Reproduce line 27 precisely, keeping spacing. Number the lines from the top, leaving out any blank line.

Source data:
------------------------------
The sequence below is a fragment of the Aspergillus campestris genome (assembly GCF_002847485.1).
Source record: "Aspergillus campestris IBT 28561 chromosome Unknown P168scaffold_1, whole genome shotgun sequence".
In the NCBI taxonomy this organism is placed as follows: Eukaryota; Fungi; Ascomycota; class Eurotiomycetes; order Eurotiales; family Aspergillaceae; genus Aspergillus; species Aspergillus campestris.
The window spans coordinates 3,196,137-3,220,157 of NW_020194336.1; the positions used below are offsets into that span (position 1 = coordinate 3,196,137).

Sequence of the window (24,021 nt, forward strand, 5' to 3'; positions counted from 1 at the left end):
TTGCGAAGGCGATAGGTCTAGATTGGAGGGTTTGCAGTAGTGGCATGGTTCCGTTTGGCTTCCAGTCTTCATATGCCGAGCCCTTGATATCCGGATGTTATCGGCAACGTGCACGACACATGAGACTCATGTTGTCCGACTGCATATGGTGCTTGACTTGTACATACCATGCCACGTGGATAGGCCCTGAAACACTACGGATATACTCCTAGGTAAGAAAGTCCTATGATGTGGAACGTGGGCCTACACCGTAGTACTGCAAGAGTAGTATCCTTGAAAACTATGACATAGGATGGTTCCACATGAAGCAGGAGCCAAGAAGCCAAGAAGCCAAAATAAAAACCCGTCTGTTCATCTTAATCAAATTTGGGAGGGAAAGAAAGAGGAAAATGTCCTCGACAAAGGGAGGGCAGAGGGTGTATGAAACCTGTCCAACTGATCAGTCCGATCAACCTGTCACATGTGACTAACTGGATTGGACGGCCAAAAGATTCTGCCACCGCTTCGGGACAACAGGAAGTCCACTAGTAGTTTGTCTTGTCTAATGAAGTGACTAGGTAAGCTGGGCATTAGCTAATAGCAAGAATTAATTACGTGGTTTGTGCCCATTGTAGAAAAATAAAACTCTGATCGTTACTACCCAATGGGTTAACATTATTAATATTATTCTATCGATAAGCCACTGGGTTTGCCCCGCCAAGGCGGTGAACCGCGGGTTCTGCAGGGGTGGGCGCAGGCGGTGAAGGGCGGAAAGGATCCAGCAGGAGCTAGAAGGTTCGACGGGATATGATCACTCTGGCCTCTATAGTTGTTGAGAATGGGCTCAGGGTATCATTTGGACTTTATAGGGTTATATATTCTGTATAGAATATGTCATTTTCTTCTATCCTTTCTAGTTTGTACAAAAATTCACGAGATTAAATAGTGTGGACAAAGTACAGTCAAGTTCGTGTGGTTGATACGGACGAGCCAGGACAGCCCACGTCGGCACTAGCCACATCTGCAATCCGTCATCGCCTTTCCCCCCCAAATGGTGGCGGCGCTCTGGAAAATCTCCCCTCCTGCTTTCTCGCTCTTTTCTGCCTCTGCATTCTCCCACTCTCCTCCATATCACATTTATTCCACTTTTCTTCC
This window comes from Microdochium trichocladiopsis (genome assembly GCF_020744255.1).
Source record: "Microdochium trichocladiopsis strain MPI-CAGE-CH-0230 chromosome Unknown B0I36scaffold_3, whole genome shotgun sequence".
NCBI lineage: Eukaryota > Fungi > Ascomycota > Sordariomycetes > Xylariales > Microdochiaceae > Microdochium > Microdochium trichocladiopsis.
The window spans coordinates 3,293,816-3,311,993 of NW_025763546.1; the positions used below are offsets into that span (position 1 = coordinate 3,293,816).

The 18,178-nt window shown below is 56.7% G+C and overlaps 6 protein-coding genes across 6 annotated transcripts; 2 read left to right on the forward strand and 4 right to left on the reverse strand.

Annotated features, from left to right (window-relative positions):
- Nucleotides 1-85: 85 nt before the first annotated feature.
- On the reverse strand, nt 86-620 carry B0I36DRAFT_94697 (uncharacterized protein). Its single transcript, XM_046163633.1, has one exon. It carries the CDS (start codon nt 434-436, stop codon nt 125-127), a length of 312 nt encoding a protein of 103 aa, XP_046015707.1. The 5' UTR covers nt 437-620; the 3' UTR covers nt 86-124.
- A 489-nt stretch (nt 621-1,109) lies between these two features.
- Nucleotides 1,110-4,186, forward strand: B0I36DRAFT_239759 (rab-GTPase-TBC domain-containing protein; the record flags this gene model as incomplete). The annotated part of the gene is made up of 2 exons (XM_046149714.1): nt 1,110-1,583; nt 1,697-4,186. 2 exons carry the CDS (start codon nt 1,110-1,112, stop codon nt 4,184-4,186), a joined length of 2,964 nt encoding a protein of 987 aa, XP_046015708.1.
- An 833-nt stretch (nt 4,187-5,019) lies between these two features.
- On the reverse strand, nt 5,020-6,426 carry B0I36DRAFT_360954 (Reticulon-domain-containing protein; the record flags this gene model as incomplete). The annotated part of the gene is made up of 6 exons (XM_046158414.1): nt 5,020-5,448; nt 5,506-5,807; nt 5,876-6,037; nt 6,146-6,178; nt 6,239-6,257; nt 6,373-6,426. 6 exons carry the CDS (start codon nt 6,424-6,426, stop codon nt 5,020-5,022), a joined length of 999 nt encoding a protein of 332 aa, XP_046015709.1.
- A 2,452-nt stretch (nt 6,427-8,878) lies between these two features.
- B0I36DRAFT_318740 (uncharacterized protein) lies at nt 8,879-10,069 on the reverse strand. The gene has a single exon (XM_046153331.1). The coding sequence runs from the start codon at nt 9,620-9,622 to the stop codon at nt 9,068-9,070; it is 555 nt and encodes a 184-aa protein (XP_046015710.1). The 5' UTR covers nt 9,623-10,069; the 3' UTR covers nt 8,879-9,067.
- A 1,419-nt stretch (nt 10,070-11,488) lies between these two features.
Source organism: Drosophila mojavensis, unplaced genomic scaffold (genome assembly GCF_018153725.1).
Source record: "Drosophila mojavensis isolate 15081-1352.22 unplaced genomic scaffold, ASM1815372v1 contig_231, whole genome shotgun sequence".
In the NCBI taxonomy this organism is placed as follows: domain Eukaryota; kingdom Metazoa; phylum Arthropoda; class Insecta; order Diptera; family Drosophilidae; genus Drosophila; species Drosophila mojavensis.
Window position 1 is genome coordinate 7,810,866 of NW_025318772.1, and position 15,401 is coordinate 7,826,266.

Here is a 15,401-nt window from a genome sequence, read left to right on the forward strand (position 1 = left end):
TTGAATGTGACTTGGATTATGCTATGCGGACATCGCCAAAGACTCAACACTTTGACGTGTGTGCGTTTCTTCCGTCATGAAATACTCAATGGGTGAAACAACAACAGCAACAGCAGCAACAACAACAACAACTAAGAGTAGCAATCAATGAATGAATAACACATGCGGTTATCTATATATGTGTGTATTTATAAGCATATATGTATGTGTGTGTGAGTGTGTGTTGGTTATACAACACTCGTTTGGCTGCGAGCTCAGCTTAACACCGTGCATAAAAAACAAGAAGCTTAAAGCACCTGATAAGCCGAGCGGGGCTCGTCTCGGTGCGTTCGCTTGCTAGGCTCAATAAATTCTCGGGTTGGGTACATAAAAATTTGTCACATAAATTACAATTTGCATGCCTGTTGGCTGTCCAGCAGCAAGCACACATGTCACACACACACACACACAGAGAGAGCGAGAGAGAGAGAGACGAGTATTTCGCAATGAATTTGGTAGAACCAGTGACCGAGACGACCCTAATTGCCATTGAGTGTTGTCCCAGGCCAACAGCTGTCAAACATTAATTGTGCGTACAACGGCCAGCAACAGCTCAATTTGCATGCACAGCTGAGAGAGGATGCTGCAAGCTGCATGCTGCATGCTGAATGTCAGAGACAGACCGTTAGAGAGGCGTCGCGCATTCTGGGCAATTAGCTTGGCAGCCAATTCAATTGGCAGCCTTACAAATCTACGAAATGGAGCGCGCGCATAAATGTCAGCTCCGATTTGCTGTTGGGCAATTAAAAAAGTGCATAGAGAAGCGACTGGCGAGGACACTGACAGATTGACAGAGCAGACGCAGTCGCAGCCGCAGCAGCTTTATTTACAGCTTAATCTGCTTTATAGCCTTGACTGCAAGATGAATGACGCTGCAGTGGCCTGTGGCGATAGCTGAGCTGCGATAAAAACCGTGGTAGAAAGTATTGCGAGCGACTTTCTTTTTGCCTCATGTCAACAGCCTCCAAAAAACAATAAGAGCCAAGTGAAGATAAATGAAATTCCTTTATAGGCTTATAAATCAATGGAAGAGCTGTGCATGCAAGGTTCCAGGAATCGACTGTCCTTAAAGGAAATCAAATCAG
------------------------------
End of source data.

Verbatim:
TTGAATGTGACTTGGATTATGCTATGCGGACATCGCCAAAGACTCAACACTTTGACGTGTGTGCGTTTCTTCCGTCATGAAATACTCAATGGGTGAAACAACAACAGCAACAGCAGCAACAACAACAACAACTAAGAGTAGCAATCAATGAATGAATAACACATGCGGTTATCTATATATGTGTGTATTTATAAGCATATATGTATGTGTGTGTGAGTGTGTGTTGGTTATACAACACTCGTTTGGCTGCGAGCTCAGCTTAACACCGTGCATAAAAAACAAGAAGCTTAAAGCACCTGATAAGCCGAGCGGGGCTCGTCTCGGTGCGTTCGCTTGCTAGGCTCAATAAATTCTCGGGTTGGGTACATAAAAATTTGTCACATAAATTACAATTTGCATGCCTGTTGGCTGTCCAGCAGCAAGCACACATGTCACACACACACACACACAGAGAGAGCGAGAGAGAGAGAGACGAGTATTTCGCAATGAATTTGGTAGAACCAGTGACCGAGACGACCCTAATTGCCATTGAGTGTTGTCCCAGGCCAACAGCTGTCAAACATTAATTGTGCGTACAACGGCCAGCAACAGCTCAATTTGCATGCACAGCTGAGAGAGGATGCTGCAAGCTGCATGCTGCATGCTGAATGTCAGAGACAGACCGTTAGAGAGGCGTCGCGCATTCTGGGCAATTAGCTTGGCAGCCAATTCAATTGGCAGCCTTACAAATCTACGAAATGGAGCGCGCGCATAAATGTCAGCTCCGATTTGCTGTTGGGCAATTAAAAAAGTGCATAGAGAAGCGACTGGCGAGGACACTGACAGATTGACAGAGCAGACGCAGTCGCAGCCGCAGCAGCTTTATTTACAGCTTAATCTGCTTTATAGCCTTGACTGCAAGATGAATGACGCTGCAGTGGCCTGTGGCGATAGCTGAGCTGCGATAAAAACCGTGGTAGAAAGTATTGCGAGCGACTTTCTTTTTGCCTCATGTCAACAGCCTCCAAAAAACAATAAGAGCCAAGTGAAGATAAATGAAATTCCTTTATAGGCTTATAAATCAATGGAAGAGCTGTGCATGCAAGGTTCCAGGAATCGACTGTCCTTAAAGGAAATCAAATCAG